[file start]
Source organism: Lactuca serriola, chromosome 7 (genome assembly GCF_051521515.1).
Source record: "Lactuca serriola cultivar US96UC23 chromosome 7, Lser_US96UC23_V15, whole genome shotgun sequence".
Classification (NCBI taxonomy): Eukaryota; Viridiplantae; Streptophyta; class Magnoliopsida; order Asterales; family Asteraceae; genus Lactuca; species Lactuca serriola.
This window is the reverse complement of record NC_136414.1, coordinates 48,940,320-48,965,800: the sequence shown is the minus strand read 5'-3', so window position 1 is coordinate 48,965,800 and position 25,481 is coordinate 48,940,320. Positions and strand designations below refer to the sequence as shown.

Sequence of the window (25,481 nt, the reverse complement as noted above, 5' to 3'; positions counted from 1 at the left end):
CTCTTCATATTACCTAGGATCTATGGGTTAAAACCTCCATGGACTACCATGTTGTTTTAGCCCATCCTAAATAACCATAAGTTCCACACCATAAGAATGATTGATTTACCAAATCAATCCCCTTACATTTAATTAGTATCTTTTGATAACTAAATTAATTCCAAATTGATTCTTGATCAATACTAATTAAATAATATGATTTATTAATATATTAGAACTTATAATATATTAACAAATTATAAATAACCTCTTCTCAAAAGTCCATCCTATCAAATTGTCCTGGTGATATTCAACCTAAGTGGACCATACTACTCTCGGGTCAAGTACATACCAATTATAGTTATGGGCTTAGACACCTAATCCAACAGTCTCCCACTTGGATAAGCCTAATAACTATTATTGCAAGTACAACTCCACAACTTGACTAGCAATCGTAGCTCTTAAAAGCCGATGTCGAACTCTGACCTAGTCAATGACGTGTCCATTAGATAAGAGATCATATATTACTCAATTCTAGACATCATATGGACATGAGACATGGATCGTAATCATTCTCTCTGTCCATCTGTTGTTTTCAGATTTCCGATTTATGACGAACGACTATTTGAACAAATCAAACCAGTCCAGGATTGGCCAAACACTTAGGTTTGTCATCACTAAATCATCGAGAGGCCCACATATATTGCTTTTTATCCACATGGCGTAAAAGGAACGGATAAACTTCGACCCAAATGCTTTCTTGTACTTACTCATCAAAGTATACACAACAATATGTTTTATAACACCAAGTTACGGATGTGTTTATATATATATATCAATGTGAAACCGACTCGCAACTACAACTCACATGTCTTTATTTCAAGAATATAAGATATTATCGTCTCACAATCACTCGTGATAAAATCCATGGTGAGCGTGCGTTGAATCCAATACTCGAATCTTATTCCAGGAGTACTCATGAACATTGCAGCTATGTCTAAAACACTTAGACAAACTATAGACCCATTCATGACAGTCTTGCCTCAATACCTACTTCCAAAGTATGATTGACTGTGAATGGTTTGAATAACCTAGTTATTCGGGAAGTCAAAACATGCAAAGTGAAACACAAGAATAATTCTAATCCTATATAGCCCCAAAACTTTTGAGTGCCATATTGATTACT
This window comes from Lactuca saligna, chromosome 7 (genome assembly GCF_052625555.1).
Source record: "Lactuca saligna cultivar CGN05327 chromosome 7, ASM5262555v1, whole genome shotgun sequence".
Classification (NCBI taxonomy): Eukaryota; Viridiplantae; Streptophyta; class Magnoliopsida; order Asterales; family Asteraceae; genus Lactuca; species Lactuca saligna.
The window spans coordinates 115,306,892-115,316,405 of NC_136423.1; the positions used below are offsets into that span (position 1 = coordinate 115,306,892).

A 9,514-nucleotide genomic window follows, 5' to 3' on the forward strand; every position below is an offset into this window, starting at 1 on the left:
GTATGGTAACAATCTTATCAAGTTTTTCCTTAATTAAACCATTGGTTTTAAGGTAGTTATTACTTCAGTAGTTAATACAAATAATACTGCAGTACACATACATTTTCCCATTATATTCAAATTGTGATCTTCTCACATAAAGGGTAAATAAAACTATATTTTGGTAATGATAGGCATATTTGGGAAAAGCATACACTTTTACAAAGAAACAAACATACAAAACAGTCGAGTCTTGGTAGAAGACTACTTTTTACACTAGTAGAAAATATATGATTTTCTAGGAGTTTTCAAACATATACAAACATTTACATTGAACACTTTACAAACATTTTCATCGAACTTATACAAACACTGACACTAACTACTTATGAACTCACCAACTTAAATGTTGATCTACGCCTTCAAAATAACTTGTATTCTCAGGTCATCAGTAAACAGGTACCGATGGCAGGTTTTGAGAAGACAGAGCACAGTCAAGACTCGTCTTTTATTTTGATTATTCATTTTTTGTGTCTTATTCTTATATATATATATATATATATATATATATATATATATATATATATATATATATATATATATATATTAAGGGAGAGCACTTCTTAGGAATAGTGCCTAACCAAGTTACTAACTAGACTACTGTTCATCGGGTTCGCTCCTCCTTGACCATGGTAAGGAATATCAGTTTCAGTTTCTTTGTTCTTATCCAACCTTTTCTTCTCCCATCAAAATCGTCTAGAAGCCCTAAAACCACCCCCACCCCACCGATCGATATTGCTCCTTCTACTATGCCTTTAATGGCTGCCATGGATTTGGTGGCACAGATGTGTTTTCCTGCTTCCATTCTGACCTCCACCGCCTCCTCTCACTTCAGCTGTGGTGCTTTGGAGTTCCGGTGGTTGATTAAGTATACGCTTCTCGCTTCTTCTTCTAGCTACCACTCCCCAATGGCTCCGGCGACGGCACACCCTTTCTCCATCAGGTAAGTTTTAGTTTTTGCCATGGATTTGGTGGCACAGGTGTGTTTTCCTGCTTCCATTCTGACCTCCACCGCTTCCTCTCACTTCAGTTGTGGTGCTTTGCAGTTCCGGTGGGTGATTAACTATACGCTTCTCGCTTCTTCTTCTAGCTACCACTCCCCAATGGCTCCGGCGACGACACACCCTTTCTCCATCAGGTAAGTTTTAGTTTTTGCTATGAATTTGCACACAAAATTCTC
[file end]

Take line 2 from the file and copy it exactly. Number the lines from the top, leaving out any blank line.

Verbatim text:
Source record: "Lactuca serriola cultivar US96UC23 chromosome 7, Lser_US96UC23_V15, whole genome shotgun sequence".